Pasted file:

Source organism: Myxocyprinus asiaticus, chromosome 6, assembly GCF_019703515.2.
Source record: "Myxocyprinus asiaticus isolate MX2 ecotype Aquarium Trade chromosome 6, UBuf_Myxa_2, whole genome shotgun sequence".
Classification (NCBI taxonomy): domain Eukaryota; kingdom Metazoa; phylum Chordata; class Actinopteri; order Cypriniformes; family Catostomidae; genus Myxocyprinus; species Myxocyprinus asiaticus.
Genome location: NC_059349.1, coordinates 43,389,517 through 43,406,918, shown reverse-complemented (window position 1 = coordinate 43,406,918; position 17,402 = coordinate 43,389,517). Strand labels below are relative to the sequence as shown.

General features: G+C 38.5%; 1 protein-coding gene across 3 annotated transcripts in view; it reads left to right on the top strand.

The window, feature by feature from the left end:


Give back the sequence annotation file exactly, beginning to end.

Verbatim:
Source organism: Myxocyprinus asiaticus, chromosome 6, assembly GCF_019703515.2.
Source record: "Myxocyprinus asiaticus isolate MX2 ecotype Aquarium Trade chromosome 6, UBuf_Myxa_2, whole genome shotgun sequence".
Classification (NCBI taxonomy): domain Eukaryota; kingdom Metazoa; phylum Chordata; class Actinopteri; order Cypriniformes; family Catostomidae; genus Myxocyprinus; species Myxocyprinus asiaticus.
Genome location: NC_059349.1, coordinates 43,389,517 through 43,406,918, shown reverse-complemented (window position 1 = coordinate 43,406,918; position 17,402 = coordinate 43,389,517). Strand labels below are relative to the sequence as shown.

General features: G+C 38.5%; 1 protein-coding gene across 3 annotated transcripts in view; it reads left to right on the top strand.

The window, feature by feature from the left end: